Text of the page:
with different partners for the achievement of our goals: it can be
researchers, experts, NGOs, consumers' associations, institutions … Regarding
our "Share and Care" social performance program, for example, we work
with theInternational Labor Organization. As part
of the community programs, for our microdistribution programs for example, we
cooperate with national training institutions and banks. And for our
responsible sourcing programs, we partner with fair trade organizations … so we
continuously work with a lot of partners in order to achieve our objectives.
Could you give us a concrete example
of a partnership you've developed with an nongovernmental organization?
argan oil sourcing program in Morocco, we worked with our suppliers and an NGO
called Yamana, which helped us create a social fund and the cooperative of
argan oil produced by women. The international community recognized it as a
best practice for the improvement of working and living conditions of Moroccan
women collecting argan oil.
What are your main challenges now as a
chief sustainability officer?
We have to
continue our efforts with the same energy to achieve our targets. We have to be
ever more innovative in order to change consumers' behaviours, through
packaging innovation for example. How do we get the consumer on board? This is
the most important challenge.
You don't work directly for the CEO,
but you're attached to the communications department. Does this present any
sustainability strategy impacts its entire value chain and is fully supported
by our CEO and the executive committee. All brands and entities are involved
and it's my responsibility to work with them to help them achieve our objectives.
CSR is sometimes used as an argument
to support PR campaigns. What is your point of view regarding CSR and
sustainability goes far beyond communication as we're about to live a
transformation process of our entire value chain to meet our sustainability
objectives. Communication is part of our strategy to make sustainability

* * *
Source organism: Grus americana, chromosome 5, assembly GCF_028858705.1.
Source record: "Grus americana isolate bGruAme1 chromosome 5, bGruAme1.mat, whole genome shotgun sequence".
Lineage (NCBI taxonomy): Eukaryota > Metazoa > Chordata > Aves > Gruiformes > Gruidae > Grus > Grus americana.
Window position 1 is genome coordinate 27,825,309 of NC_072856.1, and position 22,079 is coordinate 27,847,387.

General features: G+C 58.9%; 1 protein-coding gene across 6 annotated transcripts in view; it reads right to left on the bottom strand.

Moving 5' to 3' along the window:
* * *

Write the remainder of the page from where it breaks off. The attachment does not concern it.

desirable by offering consumers sustainable products without compromising on
performance or look.
What would be your key piece of advice
to those working in CSR?
very important is to try to not just use catastrophic messages to get people on
board. Sustainability has to become inspirational.
And if you had to name one thing that
global development professionals should avoid regarding work around sustainability
You have to
be a very good change manager, not a sustainability expert. There are 100,000
sustainability experts out there, but what we need most are people who know how
to lead change on sustainability.
What areas should NGOs improve
regarding the way they work with private companies?
NGOs have to continue to challenge companies. I really encourage NGOs to share
constructive criticism to help us become better. But if they want to build new
long-term relationship models, they really have to put themselves into our
shoes and ask: what are their big business challenges and how can we help
address environmental and social challenges while keeping in mind these
Is it easy for a company like L’Oréal
to work with NGOs?
It is never
easy to work with anybody! Corporations, NGOs — we all have to try and work
together on the basis of trust, with a constructive ambition and without a
help, because I know how NGOs function and what they expect from corporations.
So it's perhaps easier to respond to their needs.